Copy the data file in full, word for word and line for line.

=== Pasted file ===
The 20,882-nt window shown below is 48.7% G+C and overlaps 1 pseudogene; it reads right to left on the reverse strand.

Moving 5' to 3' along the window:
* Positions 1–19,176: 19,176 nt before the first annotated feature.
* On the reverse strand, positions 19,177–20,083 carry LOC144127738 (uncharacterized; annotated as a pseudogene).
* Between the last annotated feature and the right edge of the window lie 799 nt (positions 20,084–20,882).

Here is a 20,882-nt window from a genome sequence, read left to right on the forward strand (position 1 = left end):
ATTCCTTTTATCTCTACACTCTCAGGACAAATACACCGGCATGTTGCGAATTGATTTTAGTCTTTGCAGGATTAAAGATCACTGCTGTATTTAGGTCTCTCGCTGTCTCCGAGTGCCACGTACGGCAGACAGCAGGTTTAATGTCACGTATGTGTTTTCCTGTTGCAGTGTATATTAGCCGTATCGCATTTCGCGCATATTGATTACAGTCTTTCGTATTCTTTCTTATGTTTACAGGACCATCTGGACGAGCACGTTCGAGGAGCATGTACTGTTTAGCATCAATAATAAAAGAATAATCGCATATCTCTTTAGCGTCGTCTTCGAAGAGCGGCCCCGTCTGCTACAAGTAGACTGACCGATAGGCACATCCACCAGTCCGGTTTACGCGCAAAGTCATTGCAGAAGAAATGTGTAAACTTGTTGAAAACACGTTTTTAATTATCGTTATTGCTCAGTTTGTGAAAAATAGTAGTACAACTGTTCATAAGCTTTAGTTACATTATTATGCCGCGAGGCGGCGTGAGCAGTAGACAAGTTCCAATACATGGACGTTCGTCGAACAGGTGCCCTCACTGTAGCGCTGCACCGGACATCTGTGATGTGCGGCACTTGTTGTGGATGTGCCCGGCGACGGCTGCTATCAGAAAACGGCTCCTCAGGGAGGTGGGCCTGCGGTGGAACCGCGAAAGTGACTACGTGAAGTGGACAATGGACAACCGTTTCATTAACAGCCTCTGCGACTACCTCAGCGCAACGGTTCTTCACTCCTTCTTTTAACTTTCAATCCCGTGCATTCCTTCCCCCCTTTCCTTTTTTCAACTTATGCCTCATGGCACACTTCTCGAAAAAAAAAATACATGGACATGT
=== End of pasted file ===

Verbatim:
The 20,882-nt window shown below is 48.7% G+C and overlaps 1 pseudogene; it reads right to left on the reverse strand.

Moving 5' to 3' along the window:
* Positions 1–19,176: 19,176 nt before the first annotated feature.
* On the reverse strand, positions 19,177–20,083 carry LOC144127738 (uncharacterized; annotated as a pseudogene).
* Between the last annotated feature and the right edge of the window lie 799 nt (positions 20,084–20,882).

Here is a 20,882-nt window from a genome sequence, read left to right on the forward strand (position 1 = left end):
ATTCCTTTTATCTCTACACTCTCAGGACAAATACACCGGCATGTTGCGAATTGATTTTAGTCTTTGCAGGATTAAAGATCACTGCTGTATTTAGGTCTCTCGCTGTCTCCGAGTGCCACGTACGGCAGACAGCAGGTTTAATGTCACGTATGTGTTTTCCTGTTGCAGTGTATATTAGCCGTATCGCATTTCGCGCATATTGATTACAGTCTTTCGTATTCTTTCTTATGTTTACAGGACCATCTGGACGAGCACGTTCGAGGAGCATGTACTGTTTAGCATCAATAATAAAAGAATAATCGCATATCTCTTTAGCGTCGTCTTCGAAGAGCGGCCCCGTCTGCTACAAGTAGACTGACCGATAGGCACATCCACCAGTCCGGTTTACGCGCAAAGTCATTGCAGAAGAAATGTGTAAACTTGTTGAAAACACGTTTTTAATTATCGTTATTGCTCAGTTTGTGAAAAATAGTAGTACAACTGTTCATAAGCTTTAGTTACATTATTATGCCGCGAGGCGGCGTGAGCAGTAGACAAGTTCCAATACATGGACGTTCGTCGAACAGGTGCCCTCACTGTAGCGCTGCACCGGACATCTGTGATGTGCGGCACTTGTTGTGGATGTGCCCGGCGACGGCTGCTATCAGAAAACGGCTCCTCAGGGAGGTGGGCCTGCGGTGGAACCGCGAAAGTGACTACGTGAAGTGGACAATGGACAACCGTTTCATTAACAGCCTCTGCGACTACCTCAGCGCAACGGTTCTTCACTCCTTCTTTTAACTTTCAATCCCGTGCATTCCTTCCCCCCTTTCCTTTTTTCAACTTATGCCTCATGGCACACTTCTCGAAAAAAAAAATACATGGACATGT